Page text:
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1 of the websites they visit because they should know that this information is provided to
2 and used by Internet service providers for the specific purpose of directing the routing of
3 information.” Id. at 510.
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In the instant case, it is the Court’s understanding that in order for a prospective

5 user to use the Tor network they must disclose information, including their IP addresses,
6 to unknown individuals running Tor nodes, so that their communications can be directed
7 toward their destinations. Under such a system, an individual would necessarily be
8 disclosing his identifying information to complete strangers. Again, according to the
9 parties’ submissions, such a submission is made despite the understanding communicated
10 by the Tor Project that the Tor network has vulnerabilities and that users might not
11 remain anonymous. Under these circumstances Tor users clearly lack a reasonable
12 expectation of privacy in their IP addresses while using the Tor network. In other words,
13 they are taking a significant gamble on any real expectation of privacy under these
14 circumstances.
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Equally supportive of this determination, which this Court agrees with, is Judge

16 Robert Bryan’s ruling in United States v. Michaud, W.D. Wa. No. 15-cr-05351,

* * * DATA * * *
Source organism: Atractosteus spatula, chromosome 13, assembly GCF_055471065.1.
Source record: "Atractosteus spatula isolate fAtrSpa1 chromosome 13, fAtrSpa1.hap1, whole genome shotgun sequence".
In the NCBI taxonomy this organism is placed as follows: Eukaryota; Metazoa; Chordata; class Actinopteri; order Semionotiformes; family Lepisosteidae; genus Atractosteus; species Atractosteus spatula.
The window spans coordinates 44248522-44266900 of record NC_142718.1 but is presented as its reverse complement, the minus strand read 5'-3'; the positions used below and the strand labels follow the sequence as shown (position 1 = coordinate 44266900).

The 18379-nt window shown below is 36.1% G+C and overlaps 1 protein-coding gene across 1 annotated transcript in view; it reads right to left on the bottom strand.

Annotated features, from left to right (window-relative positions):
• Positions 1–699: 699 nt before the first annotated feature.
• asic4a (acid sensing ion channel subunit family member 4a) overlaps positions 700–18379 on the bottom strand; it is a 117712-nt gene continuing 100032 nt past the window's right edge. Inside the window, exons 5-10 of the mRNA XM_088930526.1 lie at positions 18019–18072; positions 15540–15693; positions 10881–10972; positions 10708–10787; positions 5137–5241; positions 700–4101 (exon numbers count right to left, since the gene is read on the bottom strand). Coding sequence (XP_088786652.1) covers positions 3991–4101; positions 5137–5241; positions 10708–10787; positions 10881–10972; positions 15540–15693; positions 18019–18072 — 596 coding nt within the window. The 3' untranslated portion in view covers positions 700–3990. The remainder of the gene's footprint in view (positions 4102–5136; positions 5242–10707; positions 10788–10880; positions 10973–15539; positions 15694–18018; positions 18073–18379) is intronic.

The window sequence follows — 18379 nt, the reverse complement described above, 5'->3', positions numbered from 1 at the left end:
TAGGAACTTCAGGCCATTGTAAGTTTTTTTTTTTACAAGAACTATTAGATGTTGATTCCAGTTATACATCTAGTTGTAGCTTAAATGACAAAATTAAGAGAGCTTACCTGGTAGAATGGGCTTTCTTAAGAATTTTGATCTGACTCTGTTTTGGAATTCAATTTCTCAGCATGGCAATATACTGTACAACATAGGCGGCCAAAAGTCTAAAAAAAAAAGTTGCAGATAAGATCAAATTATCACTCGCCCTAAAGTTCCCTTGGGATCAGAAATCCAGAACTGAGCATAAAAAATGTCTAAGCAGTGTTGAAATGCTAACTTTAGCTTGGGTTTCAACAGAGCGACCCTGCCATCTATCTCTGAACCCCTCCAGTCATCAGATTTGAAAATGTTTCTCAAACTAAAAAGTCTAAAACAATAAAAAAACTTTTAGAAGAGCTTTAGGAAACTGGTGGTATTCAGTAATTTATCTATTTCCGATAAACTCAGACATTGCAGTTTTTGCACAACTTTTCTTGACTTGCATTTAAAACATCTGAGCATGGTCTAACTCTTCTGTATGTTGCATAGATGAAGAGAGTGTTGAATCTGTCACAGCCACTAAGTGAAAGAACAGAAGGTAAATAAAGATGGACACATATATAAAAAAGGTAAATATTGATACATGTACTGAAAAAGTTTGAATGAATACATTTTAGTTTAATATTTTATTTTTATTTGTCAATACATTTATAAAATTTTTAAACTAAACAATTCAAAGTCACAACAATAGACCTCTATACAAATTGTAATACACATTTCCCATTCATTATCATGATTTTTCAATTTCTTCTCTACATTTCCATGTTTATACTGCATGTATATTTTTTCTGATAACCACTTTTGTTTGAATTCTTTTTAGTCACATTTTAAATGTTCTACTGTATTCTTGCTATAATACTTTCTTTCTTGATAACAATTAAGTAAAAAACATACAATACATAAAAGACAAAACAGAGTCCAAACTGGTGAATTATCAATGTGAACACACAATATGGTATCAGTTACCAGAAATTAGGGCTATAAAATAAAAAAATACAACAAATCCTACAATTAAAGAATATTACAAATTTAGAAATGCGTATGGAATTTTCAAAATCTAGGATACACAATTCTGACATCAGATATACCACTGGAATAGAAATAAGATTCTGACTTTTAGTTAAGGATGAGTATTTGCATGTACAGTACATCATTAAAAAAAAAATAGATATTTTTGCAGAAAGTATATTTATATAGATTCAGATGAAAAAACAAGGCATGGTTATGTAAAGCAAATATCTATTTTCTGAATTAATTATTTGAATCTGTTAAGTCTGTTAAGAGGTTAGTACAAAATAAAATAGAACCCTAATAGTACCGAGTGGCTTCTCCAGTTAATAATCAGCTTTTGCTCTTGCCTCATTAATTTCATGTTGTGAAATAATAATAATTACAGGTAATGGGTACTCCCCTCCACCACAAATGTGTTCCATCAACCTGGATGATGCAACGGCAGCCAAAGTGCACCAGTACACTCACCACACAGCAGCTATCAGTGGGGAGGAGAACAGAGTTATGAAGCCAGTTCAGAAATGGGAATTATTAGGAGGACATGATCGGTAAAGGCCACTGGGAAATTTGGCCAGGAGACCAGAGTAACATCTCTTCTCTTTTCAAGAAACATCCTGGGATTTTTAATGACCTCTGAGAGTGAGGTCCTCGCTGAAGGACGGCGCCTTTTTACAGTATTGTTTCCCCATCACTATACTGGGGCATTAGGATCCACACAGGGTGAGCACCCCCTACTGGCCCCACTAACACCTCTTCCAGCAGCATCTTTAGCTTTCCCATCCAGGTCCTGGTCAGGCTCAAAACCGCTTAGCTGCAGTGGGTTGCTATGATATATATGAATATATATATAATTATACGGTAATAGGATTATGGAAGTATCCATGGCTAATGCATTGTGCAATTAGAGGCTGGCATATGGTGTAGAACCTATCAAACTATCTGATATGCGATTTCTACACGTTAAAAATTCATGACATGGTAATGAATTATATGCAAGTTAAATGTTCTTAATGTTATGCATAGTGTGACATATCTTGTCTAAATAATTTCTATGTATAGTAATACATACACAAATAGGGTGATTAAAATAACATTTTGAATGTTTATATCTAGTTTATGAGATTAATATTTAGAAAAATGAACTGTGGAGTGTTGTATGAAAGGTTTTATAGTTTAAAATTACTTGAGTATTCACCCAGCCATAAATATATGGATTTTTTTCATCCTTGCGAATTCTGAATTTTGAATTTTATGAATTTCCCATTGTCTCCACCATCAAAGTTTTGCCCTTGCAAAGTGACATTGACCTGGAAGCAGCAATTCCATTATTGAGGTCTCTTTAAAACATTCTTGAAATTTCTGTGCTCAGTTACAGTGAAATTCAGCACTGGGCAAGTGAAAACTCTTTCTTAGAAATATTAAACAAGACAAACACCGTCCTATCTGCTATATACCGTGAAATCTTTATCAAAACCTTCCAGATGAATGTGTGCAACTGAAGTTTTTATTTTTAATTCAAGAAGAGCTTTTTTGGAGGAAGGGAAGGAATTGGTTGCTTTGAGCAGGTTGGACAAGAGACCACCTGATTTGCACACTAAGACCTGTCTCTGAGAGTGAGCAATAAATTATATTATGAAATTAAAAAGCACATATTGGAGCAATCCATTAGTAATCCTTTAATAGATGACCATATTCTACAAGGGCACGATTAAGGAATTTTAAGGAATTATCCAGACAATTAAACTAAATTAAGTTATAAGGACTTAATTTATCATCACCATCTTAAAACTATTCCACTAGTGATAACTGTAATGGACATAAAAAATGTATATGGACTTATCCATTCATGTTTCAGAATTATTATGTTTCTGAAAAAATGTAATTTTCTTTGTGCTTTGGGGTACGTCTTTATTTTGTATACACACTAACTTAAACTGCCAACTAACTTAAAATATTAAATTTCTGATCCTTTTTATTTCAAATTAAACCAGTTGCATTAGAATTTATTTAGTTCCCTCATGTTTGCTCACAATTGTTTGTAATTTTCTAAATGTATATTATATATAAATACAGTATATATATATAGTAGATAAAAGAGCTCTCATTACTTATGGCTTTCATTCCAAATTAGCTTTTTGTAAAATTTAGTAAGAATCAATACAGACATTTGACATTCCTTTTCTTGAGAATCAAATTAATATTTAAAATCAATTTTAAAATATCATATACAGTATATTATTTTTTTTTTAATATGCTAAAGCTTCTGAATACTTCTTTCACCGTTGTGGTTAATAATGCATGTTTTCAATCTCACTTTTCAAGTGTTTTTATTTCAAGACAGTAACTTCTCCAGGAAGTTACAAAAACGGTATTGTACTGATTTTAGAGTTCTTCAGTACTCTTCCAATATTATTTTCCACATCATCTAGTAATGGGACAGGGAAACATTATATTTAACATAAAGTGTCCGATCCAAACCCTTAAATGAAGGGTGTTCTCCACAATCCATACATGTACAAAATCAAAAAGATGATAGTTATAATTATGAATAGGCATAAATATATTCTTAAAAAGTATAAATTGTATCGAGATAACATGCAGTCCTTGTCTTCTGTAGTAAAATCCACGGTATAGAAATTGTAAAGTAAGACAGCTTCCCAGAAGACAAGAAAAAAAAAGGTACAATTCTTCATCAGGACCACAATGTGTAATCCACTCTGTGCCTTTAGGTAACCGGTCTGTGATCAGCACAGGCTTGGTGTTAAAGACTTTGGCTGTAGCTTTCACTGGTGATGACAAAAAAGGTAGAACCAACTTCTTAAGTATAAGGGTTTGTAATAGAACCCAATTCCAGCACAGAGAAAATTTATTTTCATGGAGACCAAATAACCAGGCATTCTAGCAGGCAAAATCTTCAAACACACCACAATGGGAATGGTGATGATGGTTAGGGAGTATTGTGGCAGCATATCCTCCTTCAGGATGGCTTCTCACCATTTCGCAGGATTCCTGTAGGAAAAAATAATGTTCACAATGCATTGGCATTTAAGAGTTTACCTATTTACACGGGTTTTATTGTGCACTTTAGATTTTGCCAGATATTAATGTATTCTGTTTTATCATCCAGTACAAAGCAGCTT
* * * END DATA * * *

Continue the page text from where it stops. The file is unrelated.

17 Dkt. #140, p. 14, where the court held that the IP address was public information.
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The evidence before this Court indicates that SEI obtained the defendant’s IP

19 address while he was using the Tor network and SEI was operating nodes on that
20 network, and not by any access to his computer. For these reasons, any other discovery
21 about the methodology or technique used to identify the defendant’s IP address is not
22 material to his defense.
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In addition, the defendant seeks disclosures regarding contacts between SEI, the

24 Department of Justice, and federal law enforcement. This request includes the period
25 before and after SEI performed the subject research, with the thrust of the request
26 premised upon the substance of meetings between DOJ and SEI. The Court is satisfied
27 that the government has met its discovery obligations on this request. The government
28 provided the extent of the relationship between DOJ and SEI, and the substance of
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MOTION TO COMPEL - 3

Case 2:15-cr-00029-RAJ Document 58 Filed 02/23/16 Page 4 of 4

1 meetings in which representatives from DOJ and SEI were present. Nothing further is
2 required.
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As to the remaining discovery requests, they are denied. Request No. 1 is moot in

4 light of the government’s observation that it is irrelevant to the defendant’s case. Request
5 No. 2 is overbroad and certainly not narrowly tailored, as it calls for documents related to
6 the entire federal government and SEI during a two-year period. Moreover, the
7 government (according to the attachments to the government’s response) has provided
8 the relevant contracts at issue between SEI, DOJ, and DOD. As to Request Nos. 3 and 4,
9 nothing further is required to be produced. Request Nos. 5 through 9 are the subject of
10 this Order and require no further explanation.
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III. CONCLUSION
For the foregoing reasons, the Court DENIES the defendant’s Motion to Compel

13 Discovery. (Dkt. #48).
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DATED this 23rd day of February, 2016.

A

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The Honorable Richard A. Jones
United States District Judge

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ORDER ON DEFENDANT’S
MOTION TO COMPEL - 4